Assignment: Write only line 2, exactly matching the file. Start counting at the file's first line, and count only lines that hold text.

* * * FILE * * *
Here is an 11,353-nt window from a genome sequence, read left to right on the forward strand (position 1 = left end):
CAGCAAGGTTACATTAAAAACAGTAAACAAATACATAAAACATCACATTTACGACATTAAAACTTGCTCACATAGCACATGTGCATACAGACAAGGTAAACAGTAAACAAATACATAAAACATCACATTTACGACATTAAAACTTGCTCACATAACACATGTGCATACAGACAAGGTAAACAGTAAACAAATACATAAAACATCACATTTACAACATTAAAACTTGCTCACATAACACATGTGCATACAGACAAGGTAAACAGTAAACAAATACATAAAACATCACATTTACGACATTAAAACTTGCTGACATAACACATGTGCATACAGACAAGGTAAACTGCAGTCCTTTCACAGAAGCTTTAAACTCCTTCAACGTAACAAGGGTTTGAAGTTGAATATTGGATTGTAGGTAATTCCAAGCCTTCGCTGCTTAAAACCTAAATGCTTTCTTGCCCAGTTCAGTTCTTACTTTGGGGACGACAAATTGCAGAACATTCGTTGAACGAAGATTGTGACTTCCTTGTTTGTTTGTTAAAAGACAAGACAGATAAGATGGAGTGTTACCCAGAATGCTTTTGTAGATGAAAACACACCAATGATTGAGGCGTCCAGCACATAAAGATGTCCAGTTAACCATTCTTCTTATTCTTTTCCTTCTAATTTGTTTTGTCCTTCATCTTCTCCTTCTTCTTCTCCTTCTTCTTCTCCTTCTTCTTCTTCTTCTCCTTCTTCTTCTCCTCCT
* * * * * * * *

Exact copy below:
CAGCAAGGTTACATTAAAAACAGTAAACAAATACATAAAACATCACATTTACGACATTAAAACTTGCTCACATAGCACATGTGCATACAGACAAGGTAAACAGTAAACAAATACATAAAACATCACATTTACGACATTAAAACTTGCTCACATAACACATGTGCATACAGACAAGGTAAACAGTAAACAAATACATAAAACATCACATTTACAACATTAAAACTTGCTCACATAACACATGTGCATACAGACAAGGTAAACAGTAAACAAATACATAAAACATCACATTTACGACATTAAAACTTGCTGACATAACACATGTGCATACAGACAAGGTAAACTGCAGTCCTTTCACAGAAGCTTTAAACTCCTTCAACGTAACAAGGGTTTGAAGTTGAATATTGGATTGTAGGTAATTCCAAGCCTTCGCTGCTTAAAACCTAAATGCTTTCTTGCCCAGTTCAGTTCTTACTTTGGGGACGACAAATTGCAGAACATTCGTTGAACGAAGATTGTGACTTCCTTGTTTGTTTGTTAAAAGACAAGACAGATAAGATGGAGTGTTACCCAGAATGCTTTTGTAGATGAAAACACACCAATGATTGAGGCGTCCAGCACATAAAGATGTCCAGTTAACCATTCTTCTTATTCTTTTCCTTCTAATTTGTTTTGTCCTTCATCTTCTCCTTCTTCTTCTCCTTCTTCTTCTCCTTCTTCTTCTTCTTCTCCTTCTTCTTCTCCTCCT